As well as going through tough new inspections, colleges that want to keep bringing in international students must also meet new higher sponsorship standards to ensure they are fulfilling their immigration responsibilities. Those who do not meet these standards will be removed from the sponsorship register.

The UK Border Agency has also created a list of more than 2,000 blacklisted banks and financial institutions who can no longer provide evidence to verify a student has sufficient funds for their course. If a bank is on the list, a student citing that institution will not be granted a visa.

More student visa restrictions on way

Further measures to tighten the student regime, and some would argue drive students away from UK Universities, are due in April. The post study work route, which has allowed graduates a chance to work in the UK after completing their degree, will be closed.

UK University applications for 2012 are running at 9% below last year’s level, according to the UCAS admissions service. When overseas applications are taken out, the figures show a 12% drop in applications from UK students.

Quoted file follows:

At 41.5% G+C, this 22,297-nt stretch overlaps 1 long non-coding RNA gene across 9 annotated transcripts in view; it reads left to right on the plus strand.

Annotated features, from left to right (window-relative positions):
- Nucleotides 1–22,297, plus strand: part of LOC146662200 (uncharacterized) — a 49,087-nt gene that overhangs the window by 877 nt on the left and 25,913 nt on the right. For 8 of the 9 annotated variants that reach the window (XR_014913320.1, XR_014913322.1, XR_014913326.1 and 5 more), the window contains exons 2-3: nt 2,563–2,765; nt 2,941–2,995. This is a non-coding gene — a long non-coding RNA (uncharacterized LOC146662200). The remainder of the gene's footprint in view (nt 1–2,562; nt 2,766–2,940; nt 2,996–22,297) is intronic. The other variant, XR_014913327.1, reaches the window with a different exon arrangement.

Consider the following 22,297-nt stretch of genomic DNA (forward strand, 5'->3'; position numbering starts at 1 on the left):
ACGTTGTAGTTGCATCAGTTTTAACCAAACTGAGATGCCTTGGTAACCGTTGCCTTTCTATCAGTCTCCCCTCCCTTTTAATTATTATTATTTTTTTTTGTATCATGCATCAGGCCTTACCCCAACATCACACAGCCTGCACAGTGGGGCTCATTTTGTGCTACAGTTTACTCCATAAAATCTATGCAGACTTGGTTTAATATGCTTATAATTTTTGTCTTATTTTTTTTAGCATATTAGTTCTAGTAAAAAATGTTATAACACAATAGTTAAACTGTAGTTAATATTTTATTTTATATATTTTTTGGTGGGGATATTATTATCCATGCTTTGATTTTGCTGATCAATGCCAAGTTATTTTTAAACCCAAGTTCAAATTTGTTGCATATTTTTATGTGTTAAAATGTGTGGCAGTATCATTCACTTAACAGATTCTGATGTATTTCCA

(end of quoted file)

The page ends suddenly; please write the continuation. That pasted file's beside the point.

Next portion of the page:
UK Universities (UKUS), the free student placement service are seeing a sharp downturn in applications from international students and overseas agents, who are choosing to study in other countries such as Australia, NZ and Canada.

Students wishing to stay and work in the UK will need to apply under the skilled workers Tier 2 working visa route.

The UKBA also announced that there will also be new time limits on student visas and tougher rules on work placements.

Many private college owners have decided that ‘enough is enough’ following stringent new Tier 4 visa rules, implemented on 4 July, which basically means that any new international students studying at a private college (as opposed to a government publicly funded institution) can no longer work or sponsor dependants.

Under the new rules, students studying at government colleges and UK universities will be allowed to work and sponsor dependants putting the private sector at what college owners see as an unfair disadvantage.

The combination of new UK Border Agency ‘Highly Trusted Sponsor’ regulations introduced this year and the new Tier 4 student visa rules, has increased costs whilst destroying the market for private education providers – hence the 400 closing their doors or simply opting out of the new Highly Trusted regime.